The obvious corollary is that the international community’s inputs must be much more than just military, and must be sustained well beyond any formalistic ‘end-date’ linked, for example, to entry into force of a political agreement or cease-fire, or the holding of new elections. In the past, the international community has generally managed to see the need for follow-on engagement in the economic, development assistance, and humanitarian assistance fields: the problem has been rather with the failure to draw the scope of these programmes generously enough, or to stick to the promises made over on adequate period. Most new thinking about international roles (both in peace operations and post-conflict support) has, therefore, gone into the fields of governance that lie somewhere between military security and economics: the reform of the security section in a broader sense (including both measures of demilitarization/disarmament and positive measures to establish adequate anti-terrorist, border control, export control, arms control etc. systems); direct support (operational and/or through training) for the maintenance of internal order and security; the building of structures of law and justice, and of central and local administration in general; measures to remedy social injustices linked with gender, religion, ethnic identity etc and to guarantee adequate political participation and the protection of equal opportunities for the future; and several more. An increasing number of international missions have in recent years been designed to operate in these parts of the spectrum: notably UN missions like UNMA in Angola, UNAMA in Afghanistan and UNMISET in East Timor, and various functional missions launched by the European Union (police missions in Bosnia-Herzegovina and the Former Yugoslav Republic of Macedonia, FYROM, and the EUROJUST THEMIS advisory mission on law and order in Georgia). Missions launched under the mandate of the Organization for Security and Cooperation in Europe (OSCE) have, in practice, always been of this non-military kind, geared most often towards conflict prevention through the peaceful resolution of disputes and the observance of political standards and civil (including minority) rights.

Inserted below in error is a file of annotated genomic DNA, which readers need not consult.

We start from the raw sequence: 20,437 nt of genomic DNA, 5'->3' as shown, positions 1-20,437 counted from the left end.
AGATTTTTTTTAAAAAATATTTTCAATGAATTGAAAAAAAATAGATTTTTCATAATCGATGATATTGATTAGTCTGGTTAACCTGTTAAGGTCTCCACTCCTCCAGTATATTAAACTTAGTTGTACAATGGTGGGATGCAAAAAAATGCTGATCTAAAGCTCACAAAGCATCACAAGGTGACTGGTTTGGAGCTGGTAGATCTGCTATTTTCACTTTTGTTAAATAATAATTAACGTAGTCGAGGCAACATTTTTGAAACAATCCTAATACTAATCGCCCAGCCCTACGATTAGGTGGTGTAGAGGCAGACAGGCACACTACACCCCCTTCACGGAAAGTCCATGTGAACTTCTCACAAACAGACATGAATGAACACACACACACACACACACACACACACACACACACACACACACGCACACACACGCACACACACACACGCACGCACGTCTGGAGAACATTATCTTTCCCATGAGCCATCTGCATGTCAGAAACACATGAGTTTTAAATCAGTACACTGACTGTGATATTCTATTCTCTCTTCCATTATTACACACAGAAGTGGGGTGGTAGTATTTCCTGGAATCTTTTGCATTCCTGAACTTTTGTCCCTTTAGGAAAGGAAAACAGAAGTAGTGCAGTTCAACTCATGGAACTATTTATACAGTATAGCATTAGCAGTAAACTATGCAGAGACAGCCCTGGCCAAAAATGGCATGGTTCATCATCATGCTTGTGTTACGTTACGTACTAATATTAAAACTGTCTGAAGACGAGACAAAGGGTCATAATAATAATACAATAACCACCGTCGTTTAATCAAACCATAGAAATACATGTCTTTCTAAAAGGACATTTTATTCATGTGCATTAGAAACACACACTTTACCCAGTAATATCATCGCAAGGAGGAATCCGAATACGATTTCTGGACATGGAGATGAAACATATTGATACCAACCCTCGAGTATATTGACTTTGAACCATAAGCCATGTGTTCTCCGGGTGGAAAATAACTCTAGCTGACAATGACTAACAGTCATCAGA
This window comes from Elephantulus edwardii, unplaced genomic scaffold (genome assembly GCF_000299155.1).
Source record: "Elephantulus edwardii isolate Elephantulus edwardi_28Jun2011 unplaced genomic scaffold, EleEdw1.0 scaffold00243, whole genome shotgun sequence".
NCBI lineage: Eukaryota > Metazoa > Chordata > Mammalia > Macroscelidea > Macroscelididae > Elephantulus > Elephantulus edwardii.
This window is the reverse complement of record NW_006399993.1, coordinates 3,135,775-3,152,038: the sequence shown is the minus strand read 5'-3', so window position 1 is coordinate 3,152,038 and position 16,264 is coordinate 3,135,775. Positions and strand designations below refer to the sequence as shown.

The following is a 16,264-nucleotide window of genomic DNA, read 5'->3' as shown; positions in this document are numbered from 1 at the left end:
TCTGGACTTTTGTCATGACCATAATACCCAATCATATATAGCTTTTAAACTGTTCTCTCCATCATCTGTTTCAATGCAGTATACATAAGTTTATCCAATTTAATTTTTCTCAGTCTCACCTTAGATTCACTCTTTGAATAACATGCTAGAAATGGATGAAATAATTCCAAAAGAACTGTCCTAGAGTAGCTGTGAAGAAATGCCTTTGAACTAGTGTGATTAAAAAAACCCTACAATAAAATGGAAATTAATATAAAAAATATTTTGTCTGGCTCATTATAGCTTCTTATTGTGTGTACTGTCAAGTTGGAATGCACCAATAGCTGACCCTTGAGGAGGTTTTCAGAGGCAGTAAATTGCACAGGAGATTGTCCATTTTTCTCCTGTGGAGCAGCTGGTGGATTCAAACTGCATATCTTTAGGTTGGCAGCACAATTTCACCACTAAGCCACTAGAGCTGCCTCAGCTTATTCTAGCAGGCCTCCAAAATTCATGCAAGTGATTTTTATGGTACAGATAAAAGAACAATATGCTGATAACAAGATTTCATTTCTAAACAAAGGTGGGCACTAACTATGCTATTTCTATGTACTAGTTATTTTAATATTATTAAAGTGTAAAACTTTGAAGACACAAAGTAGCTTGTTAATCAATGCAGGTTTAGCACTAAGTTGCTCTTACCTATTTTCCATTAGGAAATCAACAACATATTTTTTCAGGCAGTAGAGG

The consequences of not paying proper attention to these aspects of peace-building, or of tackling them with the wrong implements and models and inadequate legitimacy, have been all too painfully obvious in Iraq. However, even the best-conceived missions of this kind have serious challenges to face. One is that of procuring the right human resources, since it is only very recently that police capacities have started to be identified and prepared on the analogy of military ones for such international uses, and even more recently that thought has been given to other civilian functions. Another great challenge is coordination and the achievement of synergy, not just between different human contingents operating in the field—and it is difficult enough for soldiers, police, aid workers and NGOs from a variety of nations to work harmoniously!—but between the different branches of international peace-building and reconstruction policy. The need is increasingly recognized, for example, for programmes of Disarmament, Demobilization and Reintegration (DDR) following a conflict in which military forces have become inflated (i.a. by unwilling recruits and possibly child soldiers): but these will not have the desired effect on overall security unless properly coordinated with overall economic reconstruction and development strategies and—if needed—with the positive re-shaping and modernization of national defence and security forces. (Reflection on this has become linked with a very interesting broader debate on the relationship between defence, disarmament and development in international security). Last but not least, the paradox of international involvement in such intimate aspects of the re-shaping of a given society, nation and state apparatus is that it works best when it most quickly does away with the need for such interference. The military practicalities of stopping conflicts do not vary greatly, but the pre-conditions for viable and stable new régimes do, according to region and culture, degree of development, and many other internal and environmental features. The more local actors can be drawn into the process to express their own preferences and take their own responsibilities from the beginning, the better, and in this sense a hard-headed and well-phased ‘exit strategy’ is just as vital for peace-building missions as for the more traditional military kind.
Patterns of intervention